Sidekiq, systemd and Capistrano

October 10, 2019

In this blog post I am going to write about my approach on deploying a Ruby On Rails application and dealing with Sidekiq (job scheduler written in Ruby). This approach is probably suitable for a small/medium application like Todor Grudev - Outmuscle Me. I would not recommend following this for a project with a lot of usage, Outmuscle Me at the time of that post has 262 Users, so you can imagine the infrastructure is not really demanding. Heavy operations like syncing activities with Garmin and Fitbit were actually the reasons I decided to rollout Sidekiq in the first place.

The current setup consists of a single server that takes care of serving the Rails content, storing the database and running the Sidekiq. Yeah, I am aware that this is not a good idea, but yet again I am running a start up here :). Deploying the app with Capistrano (a tool for running scripts) and in order to run Sidekiq I am using systemd. If you are not familiar with systemd, here is how Wiki describes it:

The systemd software suite provides fundamental building blocks for a Linux operating system. It includes the systemd “System and Service Manager”, an init system used to bootstrap user space and manage user processes.

Check A brief overview and history of systemd — the Linux process manager - By for more information, the important part of this sentence is that it manages user processes. In my case it will take care of keeping Sidekiq alive. It will also take care of stoping it gracefully. My server is running Ubuntu, things may vary based on the operating system (ex. the folder you put the service script in). I am also using rbenv to control the Ruby versions so you may need to change some paths in the configurations below. Another prerequisite is having a deploy user that Capistrano would use. I believe that if you are searching the internet and have reached this article you probably already know all those stuff, so let’s jump into the necessesary steps needed to do the magic:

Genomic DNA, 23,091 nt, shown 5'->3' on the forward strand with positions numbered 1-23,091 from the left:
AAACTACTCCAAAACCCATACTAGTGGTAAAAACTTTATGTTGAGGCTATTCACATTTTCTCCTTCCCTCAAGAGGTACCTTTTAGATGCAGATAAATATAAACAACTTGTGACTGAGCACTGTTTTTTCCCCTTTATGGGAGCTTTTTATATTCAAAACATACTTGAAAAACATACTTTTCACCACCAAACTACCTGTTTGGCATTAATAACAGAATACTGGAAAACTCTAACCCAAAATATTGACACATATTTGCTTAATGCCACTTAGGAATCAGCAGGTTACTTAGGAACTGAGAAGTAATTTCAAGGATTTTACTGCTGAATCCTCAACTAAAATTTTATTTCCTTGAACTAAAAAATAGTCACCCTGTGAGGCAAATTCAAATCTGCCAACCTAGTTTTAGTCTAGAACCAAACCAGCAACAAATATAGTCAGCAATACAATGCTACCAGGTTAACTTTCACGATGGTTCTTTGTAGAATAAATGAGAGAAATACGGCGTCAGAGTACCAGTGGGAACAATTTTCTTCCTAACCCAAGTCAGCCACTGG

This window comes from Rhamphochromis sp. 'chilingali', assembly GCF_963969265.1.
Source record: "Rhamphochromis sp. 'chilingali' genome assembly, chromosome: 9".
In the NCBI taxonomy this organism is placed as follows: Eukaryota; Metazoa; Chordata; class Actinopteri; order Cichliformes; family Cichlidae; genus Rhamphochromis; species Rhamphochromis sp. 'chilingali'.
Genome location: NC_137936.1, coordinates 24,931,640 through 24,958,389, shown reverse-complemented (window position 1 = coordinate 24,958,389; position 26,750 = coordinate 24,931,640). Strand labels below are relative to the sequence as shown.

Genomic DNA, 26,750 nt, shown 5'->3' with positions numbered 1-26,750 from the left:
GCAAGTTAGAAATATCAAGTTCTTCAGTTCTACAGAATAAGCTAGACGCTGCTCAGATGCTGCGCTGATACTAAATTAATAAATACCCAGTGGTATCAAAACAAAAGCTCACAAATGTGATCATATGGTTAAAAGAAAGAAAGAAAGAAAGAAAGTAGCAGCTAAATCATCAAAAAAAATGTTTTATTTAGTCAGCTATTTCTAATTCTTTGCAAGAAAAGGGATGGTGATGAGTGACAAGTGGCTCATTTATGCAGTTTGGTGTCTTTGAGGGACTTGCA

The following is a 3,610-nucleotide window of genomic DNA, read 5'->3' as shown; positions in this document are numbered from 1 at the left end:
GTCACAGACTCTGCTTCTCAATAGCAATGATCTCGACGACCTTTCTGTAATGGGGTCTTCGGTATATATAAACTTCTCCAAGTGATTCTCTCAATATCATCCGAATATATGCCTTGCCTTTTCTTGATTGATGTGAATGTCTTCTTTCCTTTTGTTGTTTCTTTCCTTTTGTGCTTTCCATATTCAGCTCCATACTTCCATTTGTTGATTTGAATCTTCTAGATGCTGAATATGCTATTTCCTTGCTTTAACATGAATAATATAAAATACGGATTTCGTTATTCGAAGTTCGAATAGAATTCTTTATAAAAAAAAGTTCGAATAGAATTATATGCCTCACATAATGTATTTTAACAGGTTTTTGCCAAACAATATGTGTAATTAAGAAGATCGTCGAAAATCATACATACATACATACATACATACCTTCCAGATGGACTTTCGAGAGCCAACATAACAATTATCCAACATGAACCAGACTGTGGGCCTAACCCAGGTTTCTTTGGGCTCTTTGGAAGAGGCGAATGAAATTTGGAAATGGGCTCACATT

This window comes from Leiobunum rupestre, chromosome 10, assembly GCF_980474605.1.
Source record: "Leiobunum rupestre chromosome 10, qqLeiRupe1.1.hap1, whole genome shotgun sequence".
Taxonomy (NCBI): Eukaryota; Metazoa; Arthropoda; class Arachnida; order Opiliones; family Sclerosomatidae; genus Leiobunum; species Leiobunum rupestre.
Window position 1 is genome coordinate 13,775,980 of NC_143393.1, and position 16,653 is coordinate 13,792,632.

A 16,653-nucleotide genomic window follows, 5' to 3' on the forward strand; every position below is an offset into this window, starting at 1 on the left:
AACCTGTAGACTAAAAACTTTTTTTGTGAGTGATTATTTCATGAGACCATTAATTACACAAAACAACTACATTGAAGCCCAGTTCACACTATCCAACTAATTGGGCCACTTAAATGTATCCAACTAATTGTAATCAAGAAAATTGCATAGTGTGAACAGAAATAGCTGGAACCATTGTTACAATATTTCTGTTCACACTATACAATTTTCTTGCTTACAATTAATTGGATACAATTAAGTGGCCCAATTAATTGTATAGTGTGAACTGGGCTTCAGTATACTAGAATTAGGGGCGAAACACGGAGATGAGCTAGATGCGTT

Step 1 - Create a service

Add a new file in /lib/systemd/system called sidekiq.service, content:

Description=Outmuscle Me Production Sidekiq




ExecStart=/usr/local/rbenv/bin/rbenv exec bundle exec sidekiq -e production




Step 2 - Enable the service

/bin/systemctl enable sidekiq

Here systemctl is a command, which is the central management tool for controlling the init system.

Step 3 - Allow the deploy user to restart / kill

As a root user type visudo it will open up the vi editor loaded with the current /etc/sudoers file, at the end of the file you can add the following (or preferably you can create a new file at /etc/sudoers.d/sidekiq-users and add it there)

%deploy ALL= NOPASSWD: /bin/systemctl restart sidekiq
%deploy ALL= NOPASSWD: /bin/systemctl kill -s TSTP sidekiq

Step 4 - Modify Capistrano’s deploy file (config/deploy.rb)

set :sidekiq_service_name, "sidekiq"

namespace :sidekiq do
  desc "Quiet sidekiq (stop fetching new tasks from Redis)"
  task :quiet do
    on roles(:app) do
      execute :sudo, :systemctl, :kill, "-s", "TSTP", fetch(:sidekiq_service_name)

  desc "Restart sidekiq service"
  task :restart do
    on roles(:app) do
      execute :sudo, :systemctl, :restart, fetch(:sidekiq_service_name)

after "deploy:starting", "sidekiq:quiet"
after "deploy:published", "sidekiq:restart"

According to Sidekiq ‘s documentation - TSTP tells Sidekiq to “quiet” as it will be shutting down at some point in the near future. It will stop fetching new jobs but continue working on current jobs. TSTP + TERM guarantee shutdown within a time period. Best practice is to send TSTP at the start of a deploy and TERM at the end of a deploy. So as you can see we are doing the quiet operation at the starting of the deployment and the terminating / restarting at the publishing state. That’s it, as a final step verify that everything is running correctly.

I would really appreciate some feedback and I would love to see how you’ve setup the background processing of you application, leave me a comment ;)

Additional sources:
Sidekiq in Production | playbook
Sidekiq’s signals
Sidekiq’s service example


comments powered by Disqus